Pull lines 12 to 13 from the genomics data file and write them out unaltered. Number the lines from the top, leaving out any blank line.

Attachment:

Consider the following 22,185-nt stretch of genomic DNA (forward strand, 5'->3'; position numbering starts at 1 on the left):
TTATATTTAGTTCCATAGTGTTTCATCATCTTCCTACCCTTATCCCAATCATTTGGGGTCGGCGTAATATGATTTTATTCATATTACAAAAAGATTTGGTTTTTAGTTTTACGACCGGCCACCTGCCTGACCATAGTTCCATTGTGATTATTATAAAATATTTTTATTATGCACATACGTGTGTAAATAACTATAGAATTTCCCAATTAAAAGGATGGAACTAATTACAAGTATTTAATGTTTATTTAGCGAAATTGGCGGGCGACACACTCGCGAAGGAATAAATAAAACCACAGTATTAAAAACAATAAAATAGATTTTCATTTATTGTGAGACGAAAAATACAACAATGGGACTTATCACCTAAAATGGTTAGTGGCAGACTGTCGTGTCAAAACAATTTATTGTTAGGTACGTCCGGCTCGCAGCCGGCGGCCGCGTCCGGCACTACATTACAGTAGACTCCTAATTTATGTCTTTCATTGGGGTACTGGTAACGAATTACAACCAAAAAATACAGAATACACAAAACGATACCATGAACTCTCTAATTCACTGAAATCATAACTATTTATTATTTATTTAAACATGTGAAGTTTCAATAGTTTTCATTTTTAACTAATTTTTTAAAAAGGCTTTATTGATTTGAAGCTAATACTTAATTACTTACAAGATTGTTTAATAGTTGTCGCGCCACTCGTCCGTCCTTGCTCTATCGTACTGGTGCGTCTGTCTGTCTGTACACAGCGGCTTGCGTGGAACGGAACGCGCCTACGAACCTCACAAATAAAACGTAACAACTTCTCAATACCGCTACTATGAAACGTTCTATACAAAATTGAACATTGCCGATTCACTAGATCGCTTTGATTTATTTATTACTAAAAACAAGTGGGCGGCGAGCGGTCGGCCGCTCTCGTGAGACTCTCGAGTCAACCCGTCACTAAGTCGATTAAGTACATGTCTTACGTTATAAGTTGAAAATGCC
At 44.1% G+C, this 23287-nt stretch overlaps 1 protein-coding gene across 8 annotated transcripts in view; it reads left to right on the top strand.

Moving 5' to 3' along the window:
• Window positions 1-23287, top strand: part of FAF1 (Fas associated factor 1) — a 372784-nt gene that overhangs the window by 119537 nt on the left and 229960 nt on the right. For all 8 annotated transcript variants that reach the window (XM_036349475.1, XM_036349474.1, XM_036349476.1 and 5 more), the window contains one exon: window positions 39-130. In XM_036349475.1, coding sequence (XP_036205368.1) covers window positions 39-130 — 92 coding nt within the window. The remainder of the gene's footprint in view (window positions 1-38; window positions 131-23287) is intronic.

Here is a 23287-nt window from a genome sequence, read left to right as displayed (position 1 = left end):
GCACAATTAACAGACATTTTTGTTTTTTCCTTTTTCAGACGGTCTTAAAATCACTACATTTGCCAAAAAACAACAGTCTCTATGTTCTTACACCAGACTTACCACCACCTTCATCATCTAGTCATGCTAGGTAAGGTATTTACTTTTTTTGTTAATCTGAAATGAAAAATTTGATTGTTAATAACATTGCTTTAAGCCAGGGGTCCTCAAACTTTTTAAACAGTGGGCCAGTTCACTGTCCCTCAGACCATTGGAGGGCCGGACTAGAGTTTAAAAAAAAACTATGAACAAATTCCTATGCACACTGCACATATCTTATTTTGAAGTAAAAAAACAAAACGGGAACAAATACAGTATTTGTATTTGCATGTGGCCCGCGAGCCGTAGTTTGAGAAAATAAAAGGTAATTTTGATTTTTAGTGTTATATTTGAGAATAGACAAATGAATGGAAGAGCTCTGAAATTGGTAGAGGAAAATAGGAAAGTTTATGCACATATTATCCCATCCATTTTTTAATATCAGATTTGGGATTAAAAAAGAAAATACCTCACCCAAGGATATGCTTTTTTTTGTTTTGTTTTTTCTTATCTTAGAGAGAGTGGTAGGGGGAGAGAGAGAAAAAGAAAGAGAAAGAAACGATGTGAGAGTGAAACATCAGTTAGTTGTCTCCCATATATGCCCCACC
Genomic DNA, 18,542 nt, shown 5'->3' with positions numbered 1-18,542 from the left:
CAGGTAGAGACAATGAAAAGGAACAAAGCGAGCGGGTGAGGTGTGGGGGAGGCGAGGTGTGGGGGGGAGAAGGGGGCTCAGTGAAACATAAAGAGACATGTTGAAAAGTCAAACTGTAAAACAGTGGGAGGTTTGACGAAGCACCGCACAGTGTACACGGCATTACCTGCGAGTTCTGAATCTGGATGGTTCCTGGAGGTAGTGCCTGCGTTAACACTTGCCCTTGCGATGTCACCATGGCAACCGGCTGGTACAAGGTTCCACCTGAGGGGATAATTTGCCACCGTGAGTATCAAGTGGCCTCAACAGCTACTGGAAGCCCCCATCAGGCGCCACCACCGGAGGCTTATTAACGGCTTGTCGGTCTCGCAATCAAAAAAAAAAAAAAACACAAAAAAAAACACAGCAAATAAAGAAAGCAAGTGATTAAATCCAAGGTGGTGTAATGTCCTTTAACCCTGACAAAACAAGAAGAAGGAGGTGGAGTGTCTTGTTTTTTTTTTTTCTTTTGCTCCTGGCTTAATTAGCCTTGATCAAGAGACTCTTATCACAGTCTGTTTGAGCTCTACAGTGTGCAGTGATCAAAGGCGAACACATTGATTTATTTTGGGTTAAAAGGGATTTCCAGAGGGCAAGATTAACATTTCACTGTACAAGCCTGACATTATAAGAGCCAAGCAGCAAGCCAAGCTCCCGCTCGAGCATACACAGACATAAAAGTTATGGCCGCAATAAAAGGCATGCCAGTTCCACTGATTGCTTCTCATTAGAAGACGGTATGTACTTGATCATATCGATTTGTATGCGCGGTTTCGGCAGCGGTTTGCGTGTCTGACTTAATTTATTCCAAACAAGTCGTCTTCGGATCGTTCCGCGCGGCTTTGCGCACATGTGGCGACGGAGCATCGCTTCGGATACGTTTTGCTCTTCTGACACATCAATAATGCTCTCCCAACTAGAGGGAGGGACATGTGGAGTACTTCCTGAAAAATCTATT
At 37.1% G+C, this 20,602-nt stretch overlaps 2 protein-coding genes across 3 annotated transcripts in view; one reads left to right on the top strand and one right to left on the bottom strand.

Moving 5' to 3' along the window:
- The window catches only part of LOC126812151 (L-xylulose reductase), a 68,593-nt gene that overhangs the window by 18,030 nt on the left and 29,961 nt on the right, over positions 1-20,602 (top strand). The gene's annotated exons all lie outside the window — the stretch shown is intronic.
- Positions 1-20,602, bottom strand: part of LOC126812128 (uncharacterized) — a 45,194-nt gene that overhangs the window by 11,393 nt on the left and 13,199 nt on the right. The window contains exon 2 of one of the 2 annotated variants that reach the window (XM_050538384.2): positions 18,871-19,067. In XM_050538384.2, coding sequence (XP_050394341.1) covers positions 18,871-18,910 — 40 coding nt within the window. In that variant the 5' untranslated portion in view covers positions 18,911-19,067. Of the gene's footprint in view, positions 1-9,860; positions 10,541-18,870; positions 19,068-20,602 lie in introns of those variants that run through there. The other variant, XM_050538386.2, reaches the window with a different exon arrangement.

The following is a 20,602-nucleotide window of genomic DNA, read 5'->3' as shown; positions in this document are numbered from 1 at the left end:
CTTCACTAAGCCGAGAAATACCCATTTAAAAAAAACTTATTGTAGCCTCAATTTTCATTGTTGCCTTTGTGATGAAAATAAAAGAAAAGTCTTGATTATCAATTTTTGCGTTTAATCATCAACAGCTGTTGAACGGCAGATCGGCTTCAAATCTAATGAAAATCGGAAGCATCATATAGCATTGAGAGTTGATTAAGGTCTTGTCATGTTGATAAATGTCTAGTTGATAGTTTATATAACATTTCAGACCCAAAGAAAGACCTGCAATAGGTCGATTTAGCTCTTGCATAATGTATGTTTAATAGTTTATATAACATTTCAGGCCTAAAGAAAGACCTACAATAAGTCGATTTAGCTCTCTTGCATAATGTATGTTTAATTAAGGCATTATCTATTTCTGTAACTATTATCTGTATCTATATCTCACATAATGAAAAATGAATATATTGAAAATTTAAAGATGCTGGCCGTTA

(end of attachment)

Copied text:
- The window catches only part of LOC126812151 (L-xylulose reductase), a 68,593-nt gene that overhangs the window by 18,030 nt on the left and 29,961 nt on the right, over positions 1-20,602 (top strand). The gene's annotated exons all lie outside the window — the stretch shown is intronic.
- Positions 1-20,602, bottom strand: part of LOC126812128 (uncharacterized) — a 45,194-nt gene that overhangs the window by 11,393 nt on the left and 13,199 nt on the right. The window contains exon 2 of one of the 2 annotated variants that reach the window (XM_050538384.2): positions 18,871-19,067. In XM_050538384.2, coding sequence (XP_050394341.1) covers positions 18,871-18,910 — 40 coding nt within the window. In that variant the 5' untranslated portion in view covers positions 18,911-19,067. Of the gene's footprint in view, positions 1-9,860; positions 10,541-18,870; positions 19,068-20,602 lie in introns of those variants that run through there. The other variant, XM_050538386.2, reaches the window with a different exon arrangement.